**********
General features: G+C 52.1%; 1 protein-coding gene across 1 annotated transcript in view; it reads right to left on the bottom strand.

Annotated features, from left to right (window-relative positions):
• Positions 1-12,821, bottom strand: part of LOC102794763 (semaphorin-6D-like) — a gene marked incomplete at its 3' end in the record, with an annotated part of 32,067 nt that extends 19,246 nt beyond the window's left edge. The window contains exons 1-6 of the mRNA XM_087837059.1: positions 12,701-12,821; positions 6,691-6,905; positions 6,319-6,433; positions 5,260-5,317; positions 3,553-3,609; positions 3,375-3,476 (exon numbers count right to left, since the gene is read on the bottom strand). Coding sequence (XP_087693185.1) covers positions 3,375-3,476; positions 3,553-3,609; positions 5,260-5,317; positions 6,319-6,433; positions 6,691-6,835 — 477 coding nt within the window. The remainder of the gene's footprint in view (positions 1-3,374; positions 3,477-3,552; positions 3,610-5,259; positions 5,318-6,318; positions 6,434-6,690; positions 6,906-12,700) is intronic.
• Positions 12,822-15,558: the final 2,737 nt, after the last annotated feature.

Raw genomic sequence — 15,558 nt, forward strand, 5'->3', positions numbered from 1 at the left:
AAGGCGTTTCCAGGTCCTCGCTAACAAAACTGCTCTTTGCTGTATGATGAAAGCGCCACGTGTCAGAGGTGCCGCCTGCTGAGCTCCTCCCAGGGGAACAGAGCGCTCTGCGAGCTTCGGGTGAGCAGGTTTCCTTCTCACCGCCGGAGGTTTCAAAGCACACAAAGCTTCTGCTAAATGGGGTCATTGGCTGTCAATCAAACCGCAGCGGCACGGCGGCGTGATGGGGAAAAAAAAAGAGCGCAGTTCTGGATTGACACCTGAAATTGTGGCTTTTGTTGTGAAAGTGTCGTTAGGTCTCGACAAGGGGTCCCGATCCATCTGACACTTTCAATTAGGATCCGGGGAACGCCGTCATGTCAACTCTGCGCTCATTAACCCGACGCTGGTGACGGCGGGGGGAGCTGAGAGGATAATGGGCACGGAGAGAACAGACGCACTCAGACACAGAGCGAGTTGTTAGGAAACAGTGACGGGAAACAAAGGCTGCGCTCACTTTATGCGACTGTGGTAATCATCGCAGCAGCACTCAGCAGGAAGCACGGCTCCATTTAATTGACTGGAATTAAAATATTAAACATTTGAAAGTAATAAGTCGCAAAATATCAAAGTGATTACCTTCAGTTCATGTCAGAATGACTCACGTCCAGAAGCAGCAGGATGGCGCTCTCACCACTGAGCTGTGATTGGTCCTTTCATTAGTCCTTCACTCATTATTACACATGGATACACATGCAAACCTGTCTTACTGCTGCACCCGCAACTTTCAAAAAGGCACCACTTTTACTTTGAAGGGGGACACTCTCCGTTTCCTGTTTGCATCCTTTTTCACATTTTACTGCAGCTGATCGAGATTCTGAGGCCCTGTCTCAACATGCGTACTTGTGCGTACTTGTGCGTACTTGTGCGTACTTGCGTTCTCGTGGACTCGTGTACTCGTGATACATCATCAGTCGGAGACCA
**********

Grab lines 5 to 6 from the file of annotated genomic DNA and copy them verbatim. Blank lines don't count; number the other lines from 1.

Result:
Raw genomic sequence — 15,558 nt, forward strand, 5'->3', positions numbered from 1 at the left:
AAGGCGTTTCCAGGTCCTCGCTAACAAAACTGCTCTTTGCTGTATGATGAAAGCGCCACGTGTCAGAGGTGCCGCCTGCTGAGCTCCTCCCAGGGGAACAGAGCGCTCTGCGAGCTTCGGGTGAGCAGGTTTCCTTCTCACCGCCGGAGGTTTCAAAGCACACAAAGCTTCTGCTAAATGGGGTCATTGGCTGTCAATCAAACCGCAGCGGCACGGCGGCGTGATGGGGAAAAAAAAAGAGCGCAGTTCTGGATTGACACCTGAAATTGTGGCTTTTGTTGTGAAAGTGTCGTTAGGTCTCGACAAGGGGTCCCGATCCATCTGACACTTTCAATTAGGATCCGGGGAACGCCGTCATGTCAACTCTGCGCTCATTAACCCGACGCTGGTGACGGCGGGGGGAGCTGAGAGGATAATGGGCACGGAGAGAACAGACGCACTCAGACACAGAGCGAGTTGTTAGGAAACAGTGACGGGAAACAAAGGCTGCGCTCACTTTATGCGACTGTGGTAATCATCGCAGCAGCACTCAGCAGGAAGCACGGCTCCATTTAATTGACTGGAATTAAAATATTAAACATTTGAAAGTAATAAGTCGCAAAATATCAAAGTGATTACCTTCAGTTCATGTCAGAATGACTCACGTCCAGAAGCAGCAGGATGGCGCTCTCACCACTGAGCTGTGATTGGTCCTTTCATTAGTCCTTCACTCATTATTACACATGGATACACATGCAAACCTGTCTTACTGCTGCACCCGCAACTTTCAAAAAGGCACCACTTTTACTTTGAAGGGGGACACTCTCCGTTTCCTGTTTGCATCCTTTTTCACATTTTACTGCAGCTGATCGAGATTCTGAGGCCCTGTCTCAACATGCGTACTTGTGCGTACTTGTGCGTACTTGTGCGTACTTGCGTTCTCGTGGACTCGTGTACTCGTGATACATCATCAGTCGGAGACCA